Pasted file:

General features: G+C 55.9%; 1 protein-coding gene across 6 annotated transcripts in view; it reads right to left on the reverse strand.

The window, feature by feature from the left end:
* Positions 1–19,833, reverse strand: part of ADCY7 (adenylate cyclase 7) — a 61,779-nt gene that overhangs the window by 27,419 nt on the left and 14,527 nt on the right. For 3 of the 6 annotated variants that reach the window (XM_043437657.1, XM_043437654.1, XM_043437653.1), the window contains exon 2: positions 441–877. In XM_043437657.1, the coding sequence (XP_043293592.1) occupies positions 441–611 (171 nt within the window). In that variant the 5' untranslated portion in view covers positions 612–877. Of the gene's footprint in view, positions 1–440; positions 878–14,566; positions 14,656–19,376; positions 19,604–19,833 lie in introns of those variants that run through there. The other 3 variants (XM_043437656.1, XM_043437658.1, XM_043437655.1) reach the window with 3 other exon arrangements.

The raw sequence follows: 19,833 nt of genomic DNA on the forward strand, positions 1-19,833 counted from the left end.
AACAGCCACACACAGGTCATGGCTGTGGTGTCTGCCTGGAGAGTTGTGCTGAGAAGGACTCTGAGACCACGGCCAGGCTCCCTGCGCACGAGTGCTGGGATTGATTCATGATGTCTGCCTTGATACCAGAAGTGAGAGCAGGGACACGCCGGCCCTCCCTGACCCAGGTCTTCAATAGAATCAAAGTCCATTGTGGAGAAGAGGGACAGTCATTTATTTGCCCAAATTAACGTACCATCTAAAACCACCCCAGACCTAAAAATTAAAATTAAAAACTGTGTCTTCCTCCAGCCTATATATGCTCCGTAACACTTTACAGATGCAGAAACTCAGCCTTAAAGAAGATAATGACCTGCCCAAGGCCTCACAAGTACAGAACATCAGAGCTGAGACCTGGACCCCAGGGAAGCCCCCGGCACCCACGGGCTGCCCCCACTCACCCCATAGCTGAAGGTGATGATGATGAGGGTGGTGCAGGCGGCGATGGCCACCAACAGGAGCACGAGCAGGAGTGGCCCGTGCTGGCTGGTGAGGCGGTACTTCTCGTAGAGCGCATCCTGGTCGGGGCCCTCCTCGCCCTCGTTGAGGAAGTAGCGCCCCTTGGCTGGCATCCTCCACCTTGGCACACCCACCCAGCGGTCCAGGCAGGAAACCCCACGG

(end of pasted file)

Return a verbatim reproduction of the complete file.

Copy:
General features: G+C 55.9%; 1 protein-coding gene across 6 annotated transcripts in view; it reads right to left on the reverse strand.

The window, feature by feature from the left end:
* Positions 1–19,833, reverse strand: part of ADCY7 (adenylate cyclase 7) — a 61,779-nt gene that overhangs the window by 27,419 nt on the left and 14,527 nt on the right. For 3 of the 6 annotated variants that reach the window (XM_043437657.1, XM_043437654.1, XM_043437653.1), the window contains exon 2: positions 441–877. In XM_043437657.1, the coding sequence (XP_043293592.1) occupies positions 441–611 (171 nt within the window). In that variant the 5' untranslated portion in view covers positions 612–877. Of the gene's footprint in view, positions 1–440; positions 878–14,566; positions 14,656–19,376; positions 19,604–19,833 lie in introns of those variants that run through there. The other 3 variants (XM_043437656.1, XM_043437658.1, XM_043437655.1) reach the window with 3 other exon arrangements.

The raw sequence follows: 19,833 nt of genomic DNA on the forward strand, positions 1-19,833 counted from the left end.
AACAGCCACACACAGGTCATGGCTGTGGTGTCTGCCTGGAGAGTTGTGCTGAGAAGGACTCTGAGACCACGGCCAGGCTCCCTGCGCACGAGTGCTGGGATTGATTCATGATGTCTGCCTTGATACCAGAAGTGAGAGCAGGGACACGCCGGCCCTCCCTGACCCAGGTCTTCAATAGAATCAAAGTCCATTGTGGAGAAGAGGGACAGTCATTTATTTGCCCAAATTAACGTACCATCTAAAACCACCCCAGACCTAAAAATTAAAATTAAAAACTGTGTCTTCCTCCAGCCTATATATGCTCCGTAACACTTTACAGATGCAGAAACTCAGCCTTAAAGAAGATAATGACCTGCCCAAGGCCTCACAAGTACAGAACATCAGAGCTGAGACCTGGACCCCAGGGAAGCCCCCGGCACCCACGGGCTGCCCCCACTCACCCCATAGCTGAAGGTGATGATGATGAGGGTGGTGCAGGCGGCGATGGCCACCAACAGGAGCACGAGCAGGAGTGGCCCGTGCTGGCTGGTGAGGCGGTACTTCTCGTAGAGCGCATCCTGGTCGGGGCCCTCCTCGCCCTCGTTGAGGAAGTAGCGCCCCTTGGCTGGCATCCTCCACCTTGGCACACCCACCCAGCGGTCCAGGCAGGAAACCCCACGG